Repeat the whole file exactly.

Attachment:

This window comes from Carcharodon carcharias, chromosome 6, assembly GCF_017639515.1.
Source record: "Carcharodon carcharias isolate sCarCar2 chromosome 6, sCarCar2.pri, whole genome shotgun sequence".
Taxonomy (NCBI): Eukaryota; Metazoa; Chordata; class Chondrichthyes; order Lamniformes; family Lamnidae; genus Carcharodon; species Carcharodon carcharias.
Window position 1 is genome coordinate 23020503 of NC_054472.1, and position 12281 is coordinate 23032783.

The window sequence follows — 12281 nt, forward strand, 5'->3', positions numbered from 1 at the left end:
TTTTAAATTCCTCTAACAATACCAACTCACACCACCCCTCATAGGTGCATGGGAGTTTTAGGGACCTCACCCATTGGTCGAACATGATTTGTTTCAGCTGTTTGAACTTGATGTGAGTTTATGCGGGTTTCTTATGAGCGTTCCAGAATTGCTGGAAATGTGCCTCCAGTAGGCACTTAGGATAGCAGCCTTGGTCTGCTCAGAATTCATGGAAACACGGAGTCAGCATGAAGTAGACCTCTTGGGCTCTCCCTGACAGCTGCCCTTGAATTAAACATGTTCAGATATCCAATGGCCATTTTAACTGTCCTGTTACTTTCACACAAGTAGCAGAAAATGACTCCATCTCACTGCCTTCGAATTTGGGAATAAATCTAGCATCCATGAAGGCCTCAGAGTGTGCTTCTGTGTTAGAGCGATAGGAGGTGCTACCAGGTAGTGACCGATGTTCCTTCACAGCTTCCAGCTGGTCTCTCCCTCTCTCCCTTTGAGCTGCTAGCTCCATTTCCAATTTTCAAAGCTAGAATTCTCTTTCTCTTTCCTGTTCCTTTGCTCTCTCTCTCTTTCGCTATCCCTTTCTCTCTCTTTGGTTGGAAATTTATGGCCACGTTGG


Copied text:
This window comes from Carcharodon carcharias, chromosome 6, assembly GCF_017639515.1.
Source record: "Carcharodon carcharias isolate sCarCar2 chromosome 6, sCarCar2.pri, whole genome shotgun sequence".
Taxonomy (NCBI): Eukaryota; Metazoa; Chordata; class Chondrichthyes; order Lamniformes; family Lamnidae; genus Carcharodon; species Carcharodon carcharias.
Window position 1 is genome coordinate 23020503 of NC_054472.1, and position 12281 is coordinate 23032783.

The window sequence follows — 12281 nt, forward strand, 5'->3', positions numbered from 1 at the left end:
TTTTAAATTCCTCTAACAATACCAACTCACACCACCCCTCATAGGTGCATGGGAGTTTTAGGGACCTCACCCATTGGTCGAACATGATTTGTTTCAGCTGTTTGAACTTGATGTGAGTTTATGCGGGTTTCTTATGAGCGTTCCAGAATTGCTGGAAATGTGCCTCCAGTAGGCACTTAGGATAGCAGCCTTGGTCTGCTCAGAATTCATGGAAACACGGAGTCAGCATGAAGTAGACCTCTTGGGCTCTCCCTGACAGCTGCCCTTGAATTAAACATGTTCAGATATCCAATGGCCATTTTAACTGTCCTGTTACTTTCACACAAGTAGCAGAAAATGACTCCATCTCACTGCCTTCGAATTTGGGAATAAATCTAGCATCCATGAAGGCCTCAGAGTGTGCTTCTGTGTTAGAGCGATAGGAGGTGCTACCAGGTAGTGACCGATGTTCCTTCACAGCTTCCAGCTGGTCTCTCCCTCTCTCCCTTTGAGCTGCTAGCTCCATTTCCAATTTTCAAAGCTAGAATTCTCTTTCTCTTTCCTGTTCCTTTGCTCTCTCTCTCTTTCGCTATCCCTTTCTCTCTCTTTGGTTGGAAATTTATGGCCACGTTGG